I will be posting later this week about my experience at the Safety Symposium I am attending on Tuesday and Wednesday!
November 29, 2017
I am sitting down to fill our my monthly paperwork for the first time. As I am doing this, I am seeing just how active our members are in the group. From all of our members who check in on our weekly ARES nets to meetings to FEMA and Skywarn training to running the website, we have pulled together for an astounding 154 hours of BC ARES activity this month!
I am amazed and humbled by all of you who rise to the occasion, pitch in to help and make an effort to spend some of your time each month to make our group great!
I can’t thank you all enough for the support and assistance you have given me as I learn my position as well. So many of you have answered my questions, made recommendations, offered your help, and taught me many things I didn’t even know until this month! I have not had a single negative interaction and I am grateful for that favor.
In short, November was busy but December will be even more jam-packed with BC ARES activities. I began the EC-001 course this week and it will take 9 weeks to complete. At the end of that time, I intend to let you all know about my experience!
Can’t wait to share all of the events coming up in December with you!
November 21, 2017
The last ten days have been VERY busy for me! I have made many contacts with area nets and hams, attended the Region A Healthcare meeting and volunteered to put together mini-training sessions with the area hospitals, health departments and other facilities to help their radio users become more familiar with and more comfortable using their amateur radios! I have also started to prepare for the December meeting. KE0LMZ and I have many fun, Christmas themed things planned! In my “spare” time, I have been studying for my extra license.
First up, I have been emailing, checking in on area nets and otherwise reaching out to various amateur radio clubs and organizations in the area. As we gain more affiliates, our network and community grow larger. The main principle of ARES is to be there in times of emergency to provide communication support for people in need. I feel that to do this, I should be out there, visible and accessible to those in our group, community and beyond!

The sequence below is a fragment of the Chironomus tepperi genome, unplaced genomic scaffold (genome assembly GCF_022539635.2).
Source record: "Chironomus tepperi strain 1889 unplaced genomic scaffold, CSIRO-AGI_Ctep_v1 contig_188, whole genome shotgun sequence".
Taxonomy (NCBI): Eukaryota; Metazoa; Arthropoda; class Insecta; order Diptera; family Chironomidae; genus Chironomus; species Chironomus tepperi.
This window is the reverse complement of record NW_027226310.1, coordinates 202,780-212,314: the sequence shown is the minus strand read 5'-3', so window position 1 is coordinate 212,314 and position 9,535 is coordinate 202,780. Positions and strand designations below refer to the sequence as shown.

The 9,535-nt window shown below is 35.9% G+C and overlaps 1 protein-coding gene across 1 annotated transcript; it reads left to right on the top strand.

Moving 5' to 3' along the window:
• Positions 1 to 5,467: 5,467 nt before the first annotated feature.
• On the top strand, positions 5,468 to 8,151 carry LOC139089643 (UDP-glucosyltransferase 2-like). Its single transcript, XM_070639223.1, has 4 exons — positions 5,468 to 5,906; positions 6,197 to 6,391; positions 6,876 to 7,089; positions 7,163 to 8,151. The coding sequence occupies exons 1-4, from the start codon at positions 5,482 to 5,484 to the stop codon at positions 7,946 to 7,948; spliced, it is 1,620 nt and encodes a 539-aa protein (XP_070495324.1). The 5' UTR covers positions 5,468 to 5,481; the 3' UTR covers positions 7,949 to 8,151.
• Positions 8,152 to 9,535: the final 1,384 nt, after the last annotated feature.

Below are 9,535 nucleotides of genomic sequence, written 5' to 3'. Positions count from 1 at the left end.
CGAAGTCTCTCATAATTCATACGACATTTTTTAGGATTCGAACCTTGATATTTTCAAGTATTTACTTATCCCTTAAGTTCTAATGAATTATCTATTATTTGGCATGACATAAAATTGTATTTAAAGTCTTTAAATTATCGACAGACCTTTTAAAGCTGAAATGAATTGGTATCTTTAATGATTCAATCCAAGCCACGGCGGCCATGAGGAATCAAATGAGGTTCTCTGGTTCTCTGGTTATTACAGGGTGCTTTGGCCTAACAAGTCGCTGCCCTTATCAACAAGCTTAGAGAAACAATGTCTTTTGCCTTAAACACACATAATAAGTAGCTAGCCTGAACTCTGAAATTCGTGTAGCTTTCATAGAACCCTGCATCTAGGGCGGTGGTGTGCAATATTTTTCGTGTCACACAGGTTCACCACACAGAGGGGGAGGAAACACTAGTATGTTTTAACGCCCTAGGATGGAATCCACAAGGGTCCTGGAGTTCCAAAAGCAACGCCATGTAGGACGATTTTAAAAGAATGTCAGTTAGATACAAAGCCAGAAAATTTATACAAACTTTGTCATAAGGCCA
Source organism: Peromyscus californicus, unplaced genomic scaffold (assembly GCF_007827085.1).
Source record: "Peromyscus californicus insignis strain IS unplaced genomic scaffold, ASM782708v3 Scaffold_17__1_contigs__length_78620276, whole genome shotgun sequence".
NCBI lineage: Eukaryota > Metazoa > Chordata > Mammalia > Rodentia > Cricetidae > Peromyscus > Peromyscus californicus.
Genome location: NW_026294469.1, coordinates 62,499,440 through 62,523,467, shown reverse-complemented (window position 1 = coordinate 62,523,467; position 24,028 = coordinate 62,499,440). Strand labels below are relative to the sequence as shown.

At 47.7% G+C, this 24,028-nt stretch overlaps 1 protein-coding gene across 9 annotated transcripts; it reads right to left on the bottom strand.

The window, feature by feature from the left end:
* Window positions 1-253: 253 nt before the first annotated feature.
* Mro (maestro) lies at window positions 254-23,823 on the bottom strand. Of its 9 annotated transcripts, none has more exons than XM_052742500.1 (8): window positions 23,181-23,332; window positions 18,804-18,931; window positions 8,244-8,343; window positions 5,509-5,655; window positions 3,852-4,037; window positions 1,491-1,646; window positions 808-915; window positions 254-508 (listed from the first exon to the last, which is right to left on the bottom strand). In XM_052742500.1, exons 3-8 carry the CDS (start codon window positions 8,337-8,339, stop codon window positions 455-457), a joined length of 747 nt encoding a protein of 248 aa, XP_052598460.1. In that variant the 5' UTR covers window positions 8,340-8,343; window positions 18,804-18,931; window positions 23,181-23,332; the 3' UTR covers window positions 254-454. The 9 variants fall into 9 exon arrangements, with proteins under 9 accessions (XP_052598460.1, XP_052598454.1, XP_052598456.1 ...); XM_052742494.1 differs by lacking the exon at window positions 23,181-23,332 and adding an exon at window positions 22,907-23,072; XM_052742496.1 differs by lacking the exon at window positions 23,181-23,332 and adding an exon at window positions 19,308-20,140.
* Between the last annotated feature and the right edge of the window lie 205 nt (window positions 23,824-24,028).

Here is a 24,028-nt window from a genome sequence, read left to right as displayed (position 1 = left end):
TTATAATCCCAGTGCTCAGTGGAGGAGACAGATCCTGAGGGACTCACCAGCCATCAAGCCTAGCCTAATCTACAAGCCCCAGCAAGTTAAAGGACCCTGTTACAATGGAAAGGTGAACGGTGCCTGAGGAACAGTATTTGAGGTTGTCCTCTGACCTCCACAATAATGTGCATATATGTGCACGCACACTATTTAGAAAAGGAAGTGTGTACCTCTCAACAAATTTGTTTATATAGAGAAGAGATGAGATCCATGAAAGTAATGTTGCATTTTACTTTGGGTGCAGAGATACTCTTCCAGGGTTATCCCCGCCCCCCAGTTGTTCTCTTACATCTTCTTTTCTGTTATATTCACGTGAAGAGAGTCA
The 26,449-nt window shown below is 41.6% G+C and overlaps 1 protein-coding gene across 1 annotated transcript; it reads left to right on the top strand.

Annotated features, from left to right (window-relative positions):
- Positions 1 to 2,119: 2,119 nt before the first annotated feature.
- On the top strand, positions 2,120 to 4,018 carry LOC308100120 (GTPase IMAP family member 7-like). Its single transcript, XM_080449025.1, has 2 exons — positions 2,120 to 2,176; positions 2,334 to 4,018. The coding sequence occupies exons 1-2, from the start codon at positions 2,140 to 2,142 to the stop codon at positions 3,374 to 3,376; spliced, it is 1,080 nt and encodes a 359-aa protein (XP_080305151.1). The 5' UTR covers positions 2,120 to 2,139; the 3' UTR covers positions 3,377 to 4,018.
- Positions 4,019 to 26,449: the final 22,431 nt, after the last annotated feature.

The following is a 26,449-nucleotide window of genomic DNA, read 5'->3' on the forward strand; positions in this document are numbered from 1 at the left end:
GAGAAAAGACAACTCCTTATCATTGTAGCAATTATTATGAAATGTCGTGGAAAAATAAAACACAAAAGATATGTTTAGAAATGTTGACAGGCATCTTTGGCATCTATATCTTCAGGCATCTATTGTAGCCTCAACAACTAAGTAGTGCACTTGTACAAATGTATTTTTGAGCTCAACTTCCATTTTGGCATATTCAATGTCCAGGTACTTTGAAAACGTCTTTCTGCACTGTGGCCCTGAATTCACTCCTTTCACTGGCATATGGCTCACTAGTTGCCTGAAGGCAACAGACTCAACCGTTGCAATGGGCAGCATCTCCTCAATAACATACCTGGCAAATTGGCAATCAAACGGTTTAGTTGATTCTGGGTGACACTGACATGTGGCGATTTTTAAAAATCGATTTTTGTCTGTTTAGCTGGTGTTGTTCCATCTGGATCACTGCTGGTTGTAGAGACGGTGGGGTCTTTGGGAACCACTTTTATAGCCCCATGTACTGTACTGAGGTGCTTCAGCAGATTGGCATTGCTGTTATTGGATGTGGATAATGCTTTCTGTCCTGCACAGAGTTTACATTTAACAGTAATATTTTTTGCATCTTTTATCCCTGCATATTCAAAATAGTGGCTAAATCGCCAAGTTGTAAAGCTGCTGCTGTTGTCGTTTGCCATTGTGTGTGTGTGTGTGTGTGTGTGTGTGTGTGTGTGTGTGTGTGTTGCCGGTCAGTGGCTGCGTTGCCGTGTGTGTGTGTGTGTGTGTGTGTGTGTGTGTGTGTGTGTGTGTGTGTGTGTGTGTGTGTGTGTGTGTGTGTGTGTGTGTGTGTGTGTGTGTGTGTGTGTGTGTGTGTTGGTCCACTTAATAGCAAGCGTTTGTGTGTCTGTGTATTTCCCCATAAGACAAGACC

This leads me to the second item. I was graciously invited by KD0CNC to attend the Region A Healthcare meeting which took place this morning. I was able to learn SO much. I now know names and faces of quite a few of our area Emergency Managers, healthcare organization staff and more! They all seemed very motivated to work with the amateur radio community to strengthen their ties to us and learn more about us. I have a few things in the works and as soon as they are set in stone, I will roll them out to our fantastic ARES members!
Finally, KE0LMZ and I have been working hard on plans for our “Christmas” meeting. We would love for as many members of the group to attend as possible because we would like to take a group picture at the December 9th meeting. Please wear a white shirt! Don’t worry if you can’t attend, as I will list our members not appearing in the photo on the page as well.
I want to thank Cary Altman. Along with my independent study for my Extra Class license, I have gone almost daily to see the “Extra question of the day” on his group’s Facebook page: WAARCI, Inc FB Page. This kind of outreach to the community is priceless and his efforts are greatly appreciated!